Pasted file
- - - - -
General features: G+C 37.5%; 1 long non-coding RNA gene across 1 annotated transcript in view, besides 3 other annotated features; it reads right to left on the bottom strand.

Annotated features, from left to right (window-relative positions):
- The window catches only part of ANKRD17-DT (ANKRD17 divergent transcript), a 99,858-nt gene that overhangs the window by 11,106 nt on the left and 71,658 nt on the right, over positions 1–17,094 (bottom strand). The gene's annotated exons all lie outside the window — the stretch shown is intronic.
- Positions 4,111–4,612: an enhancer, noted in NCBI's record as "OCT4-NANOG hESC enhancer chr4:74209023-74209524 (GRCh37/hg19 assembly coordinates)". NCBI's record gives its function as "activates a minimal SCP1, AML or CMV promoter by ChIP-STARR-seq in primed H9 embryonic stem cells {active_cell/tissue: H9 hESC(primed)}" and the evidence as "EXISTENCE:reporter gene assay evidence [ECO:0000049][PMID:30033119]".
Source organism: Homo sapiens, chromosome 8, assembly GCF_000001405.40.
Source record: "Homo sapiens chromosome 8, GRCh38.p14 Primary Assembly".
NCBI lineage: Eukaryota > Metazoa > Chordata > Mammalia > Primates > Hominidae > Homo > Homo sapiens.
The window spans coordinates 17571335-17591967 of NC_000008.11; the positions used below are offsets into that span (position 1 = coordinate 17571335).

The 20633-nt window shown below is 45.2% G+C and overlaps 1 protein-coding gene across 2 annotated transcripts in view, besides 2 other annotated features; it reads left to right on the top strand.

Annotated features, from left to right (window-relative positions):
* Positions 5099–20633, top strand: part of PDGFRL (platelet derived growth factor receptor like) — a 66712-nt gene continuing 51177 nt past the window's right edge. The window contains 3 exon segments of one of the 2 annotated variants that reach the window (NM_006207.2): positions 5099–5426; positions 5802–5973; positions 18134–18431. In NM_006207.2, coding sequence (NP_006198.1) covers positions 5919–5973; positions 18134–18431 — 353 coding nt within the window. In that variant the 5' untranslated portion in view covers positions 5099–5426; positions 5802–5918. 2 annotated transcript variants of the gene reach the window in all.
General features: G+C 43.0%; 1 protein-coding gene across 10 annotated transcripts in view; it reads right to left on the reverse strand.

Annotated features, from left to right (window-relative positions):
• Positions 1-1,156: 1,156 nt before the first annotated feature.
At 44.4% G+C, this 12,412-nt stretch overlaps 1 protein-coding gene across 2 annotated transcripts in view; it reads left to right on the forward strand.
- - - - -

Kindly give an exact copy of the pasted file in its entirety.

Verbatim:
General features: G+C 37.5%; 1 long non-coding RNA gene across 1 annotated transcript in view, besides 3 other annotated features; it reads right to left on the bottom strand.

Annotated features, from left to right (window-relative positions):
- The window catches only part of ANKRD17-DT (ANKRD17 divergent transcript), a 99,858-nt gene that overhangs the window by 11,106 nt on the left and 71,658 nt on the right, over positions 1–17,094 (bottom strand). The gene's annotated exons all lie outside the window — the stretch shown is intronic.
- Positions 4,111–4,612: an enhancer, noted in NCBI's record as "OCT4-NANOG hESC enhancer chr4:74209023-74209524 (GRCh37/hg19 assembly coordinates)". NCBI's record gives its function as "activates a minimal SCP1, AML or CMV promoter by ChIP-STARR-seq in primed H9 embryonic stem cells {active_cell/tissue: H9 hESC(primed)}" and the evidence as "EXISTENCE:reporter gene assay evidence [ECO:0000049][PMID:30033119]".
Source organism: Homo sapiens, chromosome 8, assembly GCF_000001405.40.
Source record: "Homo sapiens chromosome 8, GRCh38.p14 Primary Assembly".
NCBI lineage: Eukaryota > Metazoa > Chordata > Mammalia > Primates > Hominidae > Homo > Homo sapiens.
The window spans coordinates 17571335-17591967 of NC_000008.11; the positions used below are offsets into that span (position 1 = coordinate 17571335).

The 20633-nt window shown below is 45.2% G+C and overlaps 1 protein-coding gene across 2 annotated transcripts in view, besides 2 other annotated features; it reads left to right on the top strand.

Annotated features, from left to right (window-relative positions):
* Positions 5099–20633, top strand: part of PDGFRL (platelet derived growth factor receptor like) — a 66712-nt gene continuing 51177 nt past the window's right edge. The window contains 3 exon segments of one of the 2 annotated variants that reach the window (NM_006207.2): positions 5099–5426; positions 5802–5973; positions 18134–18431. In NM_006207.2, coding sequence (NP_006198.1) covers positions 5919–5973; positions 18134–18431 — 353 coding nt within the window. In that variant the 5' untranslated portion in view covers positions 5099–5426; positions 5802–5918. 2 annotated transcript variants of the gene reach the window in all.
General features: G+C 43.0%; 1 protein-coding gene across 10 annotated transcripts in view; it reads right to left on the reverse strand.

Annotated features, from left to right (window-relative positions):
• Positions 1-1,156: 1,156 nt before the first annotated feature.
At 44.4% G+C, this 12,412-nt stretch overlaps 1 protein-coding gene across 2 annotated transcripts in view; it reads left to right on the forward strand.